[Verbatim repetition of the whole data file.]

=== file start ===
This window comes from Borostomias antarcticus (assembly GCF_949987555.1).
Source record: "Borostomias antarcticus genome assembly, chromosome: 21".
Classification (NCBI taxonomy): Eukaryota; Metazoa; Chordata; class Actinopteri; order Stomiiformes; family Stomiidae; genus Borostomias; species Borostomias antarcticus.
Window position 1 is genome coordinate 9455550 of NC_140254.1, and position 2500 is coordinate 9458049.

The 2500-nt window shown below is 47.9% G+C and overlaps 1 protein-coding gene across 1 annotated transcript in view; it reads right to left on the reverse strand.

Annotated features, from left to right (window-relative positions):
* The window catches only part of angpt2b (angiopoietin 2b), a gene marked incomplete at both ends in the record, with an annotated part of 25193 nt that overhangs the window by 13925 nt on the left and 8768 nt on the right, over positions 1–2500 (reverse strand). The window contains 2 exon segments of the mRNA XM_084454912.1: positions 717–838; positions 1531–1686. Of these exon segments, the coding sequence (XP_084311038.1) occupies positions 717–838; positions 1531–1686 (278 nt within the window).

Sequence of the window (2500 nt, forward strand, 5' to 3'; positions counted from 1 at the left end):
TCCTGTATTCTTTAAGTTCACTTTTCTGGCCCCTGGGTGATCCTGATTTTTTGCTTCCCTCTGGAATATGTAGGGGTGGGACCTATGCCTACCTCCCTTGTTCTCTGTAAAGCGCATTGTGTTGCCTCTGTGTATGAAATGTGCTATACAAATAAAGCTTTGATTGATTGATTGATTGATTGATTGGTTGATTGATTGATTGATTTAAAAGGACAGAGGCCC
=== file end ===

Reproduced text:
This window comes from Borostomias antarcticus (assembly GCF_949987555.1).
Source record: "Borostomias antarcticus genome assembly, chromosome: 21".
Classification (NCBI taxonomy): Eukaryota; Metazoa; Chordata; class Actinopteri; order Stomiiformes; family Stomiidae; genus Borostomias; species Borostomias antarcticus.
Window position 1 is genome coordinate 9455550 of NC_140254.1, and position 2500 is coordinate 9458049.

The 2500-nt window shown below is 47.9% G+C and overlaps 1 protein-coding gene across 1 annotated transcript in view; it reads right to left on the reverse strand.

Annotated features, from left to right (window-relative positions):
* The window catches only part of angpt2b (angiopoietin 2b), a gene marked incomplete at both ends in the record, with an annotated part of 25193 nt that overhangs the window by 13925 nt on the left and 8768 nt on the right, over positions 1–2500 (reverse strand). The window contains 2 exon segments of the mRNA XM_084454912.1: positions 717–838; positions 1531–1686. Of these exon segments, the coding sequence (XP_084311038.1) occupies positions 717–838; positions 1531–1686 (278 nt within the window).

Sequence of the window (2500 nt, forward strand, 5' to 3'; positions counted from 1 at the left end):
TCCTGTATTCTTTAAGTTCACTTTTCTGGCCCCTGGGTGATCCTGATTTTTTGCTTCCCTCTGGAATATGTAGGGGTGGGACCTATGCCTACCTCCCTTGTTCTCTGTAAAGCGCATTGTGTTGCCTCTGTGTATGAAATGTGCTATACAAATAAAGCTTTGATTGATTGATTGATTGATTGATTGGTTGATTGATTGATTGATTTAAAAGGACAGAGGCCC